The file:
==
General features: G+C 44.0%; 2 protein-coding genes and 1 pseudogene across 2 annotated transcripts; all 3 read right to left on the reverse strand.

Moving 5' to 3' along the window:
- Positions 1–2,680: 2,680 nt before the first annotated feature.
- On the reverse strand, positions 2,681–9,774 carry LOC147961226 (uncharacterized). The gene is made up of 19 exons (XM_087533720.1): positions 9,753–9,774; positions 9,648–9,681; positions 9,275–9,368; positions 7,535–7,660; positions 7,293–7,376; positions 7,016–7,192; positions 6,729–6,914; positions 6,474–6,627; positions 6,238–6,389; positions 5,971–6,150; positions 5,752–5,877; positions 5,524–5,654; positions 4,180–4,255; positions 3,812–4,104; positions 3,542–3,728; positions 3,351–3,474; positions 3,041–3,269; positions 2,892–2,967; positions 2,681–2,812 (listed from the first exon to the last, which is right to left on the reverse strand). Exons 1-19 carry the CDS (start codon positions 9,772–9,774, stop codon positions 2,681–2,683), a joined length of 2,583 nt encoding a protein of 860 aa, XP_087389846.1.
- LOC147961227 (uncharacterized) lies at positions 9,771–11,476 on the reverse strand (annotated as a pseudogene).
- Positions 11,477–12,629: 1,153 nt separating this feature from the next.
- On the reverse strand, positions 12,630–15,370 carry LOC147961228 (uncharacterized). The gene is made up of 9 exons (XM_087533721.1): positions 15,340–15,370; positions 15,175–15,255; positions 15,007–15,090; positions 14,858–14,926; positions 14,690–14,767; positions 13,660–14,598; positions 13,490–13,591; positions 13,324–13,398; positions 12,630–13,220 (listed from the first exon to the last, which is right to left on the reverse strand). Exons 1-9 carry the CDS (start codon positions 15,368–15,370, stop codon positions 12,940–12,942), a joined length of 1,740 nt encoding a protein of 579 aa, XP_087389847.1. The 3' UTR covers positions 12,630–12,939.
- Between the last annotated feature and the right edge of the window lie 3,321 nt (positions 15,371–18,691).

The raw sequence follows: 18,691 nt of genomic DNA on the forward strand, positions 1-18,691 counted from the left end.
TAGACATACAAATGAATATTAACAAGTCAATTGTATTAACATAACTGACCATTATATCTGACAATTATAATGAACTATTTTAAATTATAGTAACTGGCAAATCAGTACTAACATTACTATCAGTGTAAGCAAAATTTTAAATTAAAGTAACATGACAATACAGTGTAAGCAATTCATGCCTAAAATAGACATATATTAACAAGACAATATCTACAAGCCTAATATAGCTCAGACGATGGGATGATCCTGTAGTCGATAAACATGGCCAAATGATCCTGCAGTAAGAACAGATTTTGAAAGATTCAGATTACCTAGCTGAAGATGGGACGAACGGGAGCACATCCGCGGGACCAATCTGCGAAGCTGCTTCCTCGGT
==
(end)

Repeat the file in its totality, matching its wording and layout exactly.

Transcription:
General features: G+C 44.0%; 2 protein-coding genes and 1 pseudogene across 2 annotated transcripts; all 3 read right to left on the reverse strand.

Moving 5' to 3' along the window:
- Positions 1–2,680: 2,680 nt before the first annotated feature.
- On the reverse strand, positions 2,681–9,774 carry LOC147961226 (uncharacterized). The gene is made up of 19 exons (XM_087533720.1): positions 9,753–9,774; positions 9,648–9,681; positions 9,275–9,368; positions 7,535–7,660; positions 7,293–7,376; positions 7,016–7,192; positions 6,729–6,914; positions 6,474–6,627; positions 6,238–6,389; positions 5,971–6,150; positions 5,752–5,877; positions 5,524–5,654; positions 4,180–4,255; positions 3,812–4,104; positions 3,542–3,728; positions 3,351–3,474; positions 3,041–3,269; positions 2,892–2,967; positions 2,681–2,812 (listed from the first exon to the last, which is right to left on the reverse strand). Exons 1-19 carry the CDS (start codon positions 9,772–9,774, stop codon positions 2,681–2,683), a joined length of 2,583 nt encoding a protein of 860 aa, XP_087389846.1.
- LOC147961227 (uncharacterized) lies at positions 9,771–11,476 on the reverse strand (annotated as a pseudogene).
- Positions 11,477–12,629: 1,153 nt separating this feature from the next.
- On the reverse strand, positions 12,630–15,370 carry LOC147961228 (uncharacterized). The gene is made up of 9 exons (XM_087533721.1): positions 15,340–15,370; positions 15,175–15,255; positions 15,007–15,090; positions 14,858–14,926; positions 14,690–14,767; positions 13,660–14,598; positions 13,490–13,591; positions 13,324–13,398; positions 12,630–13,220 (listed from the first exon to the last, which is right to left on the reverse strand). Exons 1-9 carry the CDS (start codon positions 15,368–15,370, stop codon positions 12,940–12,942), a joined length of 1,740 nt encoding a protein of 579 aa, XP_087389847.1. The 3' UTR covers positions 12,630–12,939.
- Between the last annotated feature and the right edge of the window lie 3,321 nt (positions 15,371–18,691).

The raw sequence follows: 18,691 nt of genomic DNA on the forward strand, positions 1-18,691 counted from the left end.
TAGACATACAAATGAATATTAACAAGTCAATTGTATTAACATAACTGACCATTATATCTGACAATTATAATGAACTATTTTAAATTATAGTAACTGGCAAATCAGTACTAACATTACTATCAGTGTAAGCAAAATTTTAAATTAAAGTAACATGACAATACAGTGTAAGCAATTCATGCCTAAAATAGACATATATTAACAAGACAATATCTACAAGCCTAATATAGCTCAGACGATGGGATGATCCTGTAGTCGATAAACATGGCCAAATGATCCTGCAGTAAGAACAGATTTTGAAAGATTCAGATTACCTAGCTGAAGATGGGACGAACGGGAGCACATCCGCGGGACCAATCTGCGAAGCTGCTTCCTCGGT